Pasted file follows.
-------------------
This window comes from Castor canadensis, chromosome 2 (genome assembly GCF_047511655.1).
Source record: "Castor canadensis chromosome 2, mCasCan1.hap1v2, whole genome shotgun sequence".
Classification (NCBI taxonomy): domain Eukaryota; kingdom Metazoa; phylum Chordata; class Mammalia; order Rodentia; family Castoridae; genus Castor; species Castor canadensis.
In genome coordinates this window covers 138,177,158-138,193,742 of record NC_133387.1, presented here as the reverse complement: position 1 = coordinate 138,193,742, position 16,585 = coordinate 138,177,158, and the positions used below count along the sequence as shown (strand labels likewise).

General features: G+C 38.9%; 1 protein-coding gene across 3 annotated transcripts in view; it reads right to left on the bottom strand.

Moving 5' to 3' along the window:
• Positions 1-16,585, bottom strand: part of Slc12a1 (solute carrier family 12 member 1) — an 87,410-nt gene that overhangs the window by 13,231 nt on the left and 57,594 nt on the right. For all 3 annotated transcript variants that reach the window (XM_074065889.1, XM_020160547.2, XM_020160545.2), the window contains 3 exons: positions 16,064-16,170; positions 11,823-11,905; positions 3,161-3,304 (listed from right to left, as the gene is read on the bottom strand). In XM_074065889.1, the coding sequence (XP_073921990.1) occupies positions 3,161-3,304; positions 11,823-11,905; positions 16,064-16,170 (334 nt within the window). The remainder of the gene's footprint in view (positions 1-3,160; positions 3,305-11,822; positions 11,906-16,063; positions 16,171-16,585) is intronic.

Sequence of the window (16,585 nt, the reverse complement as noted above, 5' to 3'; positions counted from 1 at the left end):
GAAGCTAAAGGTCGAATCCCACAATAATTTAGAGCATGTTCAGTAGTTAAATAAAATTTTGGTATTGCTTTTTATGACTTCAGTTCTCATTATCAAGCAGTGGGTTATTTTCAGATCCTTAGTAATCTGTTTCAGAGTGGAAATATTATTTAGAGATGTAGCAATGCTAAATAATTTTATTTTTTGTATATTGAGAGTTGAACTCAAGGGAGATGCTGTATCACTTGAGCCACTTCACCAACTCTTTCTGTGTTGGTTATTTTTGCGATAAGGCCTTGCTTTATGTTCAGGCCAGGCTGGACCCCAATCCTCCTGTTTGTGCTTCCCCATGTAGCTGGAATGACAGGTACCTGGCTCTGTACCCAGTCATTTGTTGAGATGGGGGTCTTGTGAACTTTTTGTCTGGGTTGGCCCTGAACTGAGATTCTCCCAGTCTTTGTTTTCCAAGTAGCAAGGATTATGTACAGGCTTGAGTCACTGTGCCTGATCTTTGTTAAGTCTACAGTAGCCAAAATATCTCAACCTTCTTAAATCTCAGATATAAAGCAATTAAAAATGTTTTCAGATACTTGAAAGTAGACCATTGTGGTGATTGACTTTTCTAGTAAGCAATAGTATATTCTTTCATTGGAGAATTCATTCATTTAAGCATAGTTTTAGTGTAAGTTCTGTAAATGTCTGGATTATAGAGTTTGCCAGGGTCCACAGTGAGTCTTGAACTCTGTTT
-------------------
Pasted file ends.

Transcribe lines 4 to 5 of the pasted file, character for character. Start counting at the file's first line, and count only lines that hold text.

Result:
In genome coordinates this window covers 138,177,158-138,193,742 of record NC_133387.1, presented here as the reverse complement: position 1 = coordinate 138,193,742, position 16,585 = coordinate 138,177,158, and the positions used below count along the sequence as shown (strand labels likewise).

General features: G+C 38.9%; 1 protein-coding gene across 3 annotated transcripts in view; it reads right to left on the bottom strand.